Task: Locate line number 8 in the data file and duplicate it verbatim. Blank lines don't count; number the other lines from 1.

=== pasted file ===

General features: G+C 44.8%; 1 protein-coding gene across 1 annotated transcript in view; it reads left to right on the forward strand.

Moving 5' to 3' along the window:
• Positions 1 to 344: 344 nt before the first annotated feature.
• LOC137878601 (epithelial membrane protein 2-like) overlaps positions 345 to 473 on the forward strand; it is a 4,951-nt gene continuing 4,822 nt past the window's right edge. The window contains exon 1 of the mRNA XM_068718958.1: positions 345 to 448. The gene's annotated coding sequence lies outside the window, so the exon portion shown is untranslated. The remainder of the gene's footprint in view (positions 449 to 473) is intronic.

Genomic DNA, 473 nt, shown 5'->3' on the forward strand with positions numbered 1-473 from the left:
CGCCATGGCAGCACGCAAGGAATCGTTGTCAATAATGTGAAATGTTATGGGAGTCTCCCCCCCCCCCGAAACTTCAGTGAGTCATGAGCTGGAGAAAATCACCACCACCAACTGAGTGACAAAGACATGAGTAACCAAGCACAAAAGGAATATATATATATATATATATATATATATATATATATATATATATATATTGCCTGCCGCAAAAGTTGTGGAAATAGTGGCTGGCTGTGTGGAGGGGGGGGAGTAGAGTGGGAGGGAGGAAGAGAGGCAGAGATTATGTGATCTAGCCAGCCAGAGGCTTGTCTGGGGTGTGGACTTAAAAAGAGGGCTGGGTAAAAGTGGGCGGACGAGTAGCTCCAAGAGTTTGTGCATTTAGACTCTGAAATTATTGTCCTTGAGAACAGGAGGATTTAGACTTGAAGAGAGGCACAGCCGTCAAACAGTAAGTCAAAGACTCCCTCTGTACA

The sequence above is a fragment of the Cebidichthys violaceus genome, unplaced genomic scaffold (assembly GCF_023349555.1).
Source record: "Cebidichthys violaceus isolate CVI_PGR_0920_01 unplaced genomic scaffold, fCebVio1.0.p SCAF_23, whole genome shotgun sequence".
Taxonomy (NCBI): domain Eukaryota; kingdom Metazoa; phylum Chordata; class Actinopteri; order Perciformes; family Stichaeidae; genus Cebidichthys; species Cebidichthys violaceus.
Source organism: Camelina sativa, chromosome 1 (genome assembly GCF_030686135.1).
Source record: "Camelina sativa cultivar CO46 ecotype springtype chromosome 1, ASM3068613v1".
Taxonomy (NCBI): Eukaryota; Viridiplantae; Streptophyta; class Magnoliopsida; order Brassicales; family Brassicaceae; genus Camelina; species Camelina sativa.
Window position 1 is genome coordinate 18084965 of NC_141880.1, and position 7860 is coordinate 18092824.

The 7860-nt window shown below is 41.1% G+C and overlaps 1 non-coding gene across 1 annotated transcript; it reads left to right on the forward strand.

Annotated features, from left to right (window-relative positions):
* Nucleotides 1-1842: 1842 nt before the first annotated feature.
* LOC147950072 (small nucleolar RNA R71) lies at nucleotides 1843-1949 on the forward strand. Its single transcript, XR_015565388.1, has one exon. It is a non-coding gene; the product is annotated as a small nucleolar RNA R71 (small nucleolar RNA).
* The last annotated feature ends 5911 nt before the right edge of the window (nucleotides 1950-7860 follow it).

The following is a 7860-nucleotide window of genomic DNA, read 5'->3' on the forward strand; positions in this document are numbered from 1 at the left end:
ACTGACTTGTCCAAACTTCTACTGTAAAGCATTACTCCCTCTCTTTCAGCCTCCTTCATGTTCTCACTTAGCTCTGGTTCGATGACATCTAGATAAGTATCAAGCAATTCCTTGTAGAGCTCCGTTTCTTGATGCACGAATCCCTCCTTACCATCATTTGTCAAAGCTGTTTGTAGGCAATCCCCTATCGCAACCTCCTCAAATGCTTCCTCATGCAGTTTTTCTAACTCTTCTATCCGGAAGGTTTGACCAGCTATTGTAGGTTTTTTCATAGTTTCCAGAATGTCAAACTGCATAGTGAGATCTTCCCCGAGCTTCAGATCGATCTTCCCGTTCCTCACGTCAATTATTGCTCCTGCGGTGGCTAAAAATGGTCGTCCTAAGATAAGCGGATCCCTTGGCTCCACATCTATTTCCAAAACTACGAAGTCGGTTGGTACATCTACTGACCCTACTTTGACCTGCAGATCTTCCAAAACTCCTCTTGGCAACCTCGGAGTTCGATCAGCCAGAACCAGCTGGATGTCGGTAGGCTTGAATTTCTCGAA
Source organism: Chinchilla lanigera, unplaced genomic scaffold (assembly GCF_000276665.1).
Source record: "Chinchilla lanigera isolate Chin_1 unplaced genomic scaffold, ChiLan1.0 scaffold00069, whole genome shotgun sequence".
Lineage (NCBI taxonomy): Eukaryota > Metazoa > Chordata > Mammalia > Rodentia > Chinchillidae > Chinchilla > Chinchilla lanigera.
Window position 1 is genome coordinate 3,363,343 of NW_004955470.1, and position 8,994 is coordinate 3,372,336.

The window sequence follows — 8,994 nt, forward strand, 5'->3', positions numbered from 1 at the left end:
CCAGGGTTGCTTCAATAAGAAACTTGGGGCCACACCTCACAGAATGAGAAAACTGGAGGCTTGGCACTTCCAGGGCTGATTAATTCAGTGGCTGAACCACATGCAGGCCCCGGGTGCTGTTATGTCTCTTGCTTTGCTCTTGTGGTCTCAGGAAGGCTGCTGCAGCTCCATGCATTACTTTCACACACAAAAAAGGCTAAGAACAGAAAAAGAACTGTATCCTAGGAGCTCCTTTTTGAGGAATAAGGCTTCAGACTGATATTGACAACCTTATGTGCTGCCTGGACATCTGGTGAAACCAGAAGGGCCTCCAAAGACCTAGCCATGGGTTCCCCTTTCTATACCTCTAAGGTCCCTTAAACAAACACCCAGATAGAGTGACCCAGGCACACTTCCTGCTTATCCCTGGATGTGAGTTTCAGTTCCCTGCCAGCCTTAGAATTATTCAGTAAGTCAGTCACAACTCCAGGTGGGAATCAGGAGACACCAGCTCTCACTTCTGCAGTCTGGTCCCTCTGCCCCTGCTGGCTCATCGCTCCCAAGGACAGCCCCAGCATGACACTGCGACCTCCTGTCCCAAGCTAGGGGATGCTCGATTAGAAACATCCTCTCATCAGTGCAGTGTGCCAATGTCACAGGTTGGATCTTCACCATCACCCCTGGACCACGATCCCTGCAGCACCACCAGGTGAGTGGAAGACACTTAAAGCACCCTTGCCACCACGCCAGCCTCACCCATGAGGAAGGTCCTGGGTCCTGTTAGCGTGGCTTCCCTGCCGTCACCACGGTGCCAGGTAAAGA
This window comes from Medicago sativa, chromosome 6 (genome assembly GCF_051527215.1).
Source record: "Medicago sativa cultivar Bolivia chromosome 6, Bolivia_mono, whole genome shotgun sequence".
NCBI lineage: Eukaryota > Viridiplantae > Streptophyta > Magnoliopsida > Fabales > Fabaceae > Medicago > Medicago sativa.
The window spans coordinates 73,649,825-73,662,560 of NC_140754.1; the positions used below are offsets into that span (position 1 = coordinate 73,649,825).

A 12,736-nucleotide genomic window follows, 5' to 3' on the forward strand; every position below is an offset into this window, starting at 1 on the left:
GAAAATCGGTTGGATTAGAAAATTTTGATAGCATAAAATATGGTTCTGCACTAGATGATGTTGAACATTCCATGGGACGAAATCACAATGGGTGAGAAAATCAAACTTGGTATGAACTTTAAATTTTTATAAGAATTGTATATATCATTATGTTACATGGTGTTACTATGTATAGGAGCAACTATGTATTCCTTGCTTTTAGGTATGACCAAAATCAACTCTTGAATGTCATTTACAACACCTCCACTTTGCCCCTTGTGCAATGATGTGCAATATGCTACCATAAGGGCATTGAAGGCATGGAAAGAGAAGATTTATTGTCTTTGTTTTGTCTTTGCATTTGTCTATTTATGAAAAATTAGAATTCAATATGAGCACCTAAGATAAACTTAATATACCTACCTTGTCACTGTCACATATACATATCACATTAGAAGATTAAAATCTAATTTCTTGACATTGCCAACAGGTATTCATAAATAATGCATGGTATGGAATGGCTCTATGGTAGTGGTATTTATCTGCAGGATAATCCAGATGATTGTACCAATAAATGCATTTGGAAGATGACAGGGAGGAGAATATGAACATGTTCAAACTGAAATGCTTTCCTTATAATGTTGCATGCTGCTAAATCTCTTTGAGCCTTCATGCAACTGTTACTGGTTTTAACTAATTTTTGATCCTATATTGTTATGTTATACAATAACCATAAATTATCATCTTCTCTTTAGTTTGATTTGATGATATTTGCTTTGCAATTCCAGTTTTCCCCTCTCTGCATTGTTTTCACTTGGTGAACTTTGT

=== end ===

Source record: "Cebidichthys violaceus isolate CVI_PGR_0920_01 unplaced genomic scaffold, fCebVio1.0.p SCAF_23, whole genome shotgun sequence".